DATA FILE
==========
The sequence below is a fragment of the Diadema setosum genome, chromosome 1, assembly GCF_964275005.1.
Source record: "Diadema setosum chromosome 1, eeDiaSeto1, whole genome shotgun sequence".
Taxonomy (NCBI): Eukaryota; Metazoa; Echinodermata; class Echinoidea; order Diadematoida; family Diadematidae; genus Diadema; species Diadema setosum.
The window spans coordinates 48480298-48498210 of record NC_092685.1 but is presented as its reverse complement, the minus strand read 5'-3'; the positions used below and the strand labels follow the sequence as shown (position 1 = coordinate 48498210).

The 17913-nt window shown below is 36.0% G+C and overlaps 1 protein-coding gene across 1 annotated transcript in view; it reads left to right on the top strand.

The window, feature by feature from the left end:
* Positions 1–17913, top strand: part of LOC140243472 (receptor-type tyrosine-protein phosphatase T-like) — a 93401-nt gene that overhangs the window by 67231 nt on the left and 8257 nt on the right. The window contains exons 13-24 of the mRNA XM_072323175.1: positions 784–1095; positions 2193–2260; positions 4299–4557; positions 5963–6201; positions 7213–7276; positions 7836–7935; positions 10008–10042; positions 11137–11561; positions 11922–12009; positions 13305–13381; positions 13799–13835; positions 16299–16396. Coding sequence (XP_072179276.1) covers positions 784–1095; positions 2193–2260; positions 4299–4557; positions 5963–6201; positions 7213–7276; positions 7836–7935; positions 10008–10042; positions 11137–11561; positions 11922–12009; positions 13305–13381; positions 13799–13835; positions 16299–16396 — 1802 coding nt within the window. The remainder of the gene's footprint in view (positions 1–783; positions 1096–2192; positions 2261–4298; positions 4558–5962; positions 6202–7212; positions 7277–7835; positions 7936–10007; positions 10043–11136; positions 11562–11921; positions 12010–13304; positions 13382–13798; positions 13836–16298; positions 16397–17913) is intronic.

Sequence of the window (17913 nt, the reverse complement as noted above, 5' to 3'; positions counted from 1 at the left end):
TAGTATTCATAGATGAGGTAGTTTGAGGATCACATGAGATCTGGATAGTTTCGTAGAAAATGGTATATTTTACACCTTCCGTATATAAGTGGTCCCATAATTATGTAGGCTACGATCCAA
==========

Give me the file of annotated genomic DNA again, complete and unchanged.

The sequence below is a fragment of the Diadema setosum genome, chromosome 1, assembly GCF_964275005.1.
Source record: "Diadema setosum chromosome 1, eeDiaSeto1, whole genome shotgun sequence".
Taxonomy (NCBI): Eukaryota; Metazoa; Echinodermata; class Echinoidea; order Diadematoida; family Diadematidae; genus Diadema; species Diadema setosum.
The window spans coordinates 48480298-48498210 of record NC_092685.1 but is presented as its reverse complement, the minus strand read 5'-3'; the positions used below and the strand labels follow the sequence as shown (position 1 = coordinate 48498210).

The 17913-nt window shown below is 36.0% G+C and overlaps 1 protein-coding gene across 1 annotated transcript in view; it reads left to right on the top strand.

The window, feature by feature from the left end:
* Positions 1–17913, top strand: part of LOC140243472 (receptor-type tyrosine-protein phosphatase T-like) — a 93401-nt gene that overhangs the window by 67231 nt on the left and 8257 nt on the right. The window contains exons 13-24 of the mRNA XM_072323175.1: positions 784–1095; positions 2193–2260; positions 4299–4557; positions 5963–6201; positions 7213–7276; positions 7836–7935; positions 10008–10042; positions 11137–11561; positions 11922–12009; positions 13305–13381; positions 13799–13835; positions 16299–16396. Coding sequence (XP_072179276.1) covers positions 784–1095; positions 2193–2260; positions 4299–4557; positions 5963–6201; positions 7213–7276; positions 7836–7935; positions 10008–10042; positions 11137–11561; positions 11922–12009; positions 13305–13381; positions 13799–13835; positions 16299–16396 — 1802 coding nt within the window. The remainder of the gene's footprint in view (positions 1–783; positions 1096–2192; positions 2261–4298; positions 4558–5962; positions 6202–7212; positions 7277–7835; positions 7936–10007; positions 10043–11136; positions 11562–11921; positions 12010–13304; positions 13382–13798; positions 13836–16298; positions 16397–17913) is intronic.

Sequence of the window (17913 nt, the reverse complement as noted above, 5' to 3'; positions counted from 1 at the left end):
TAGTATTCATAGATGAGGTAGTTTGAGGATCACATGAGATCTGGATAGTTTCGTAGAAAATGGTATATTTTACACCTTCCGTATATAAGTGGTCCCATAATTATGTAGGCTACGATCCAA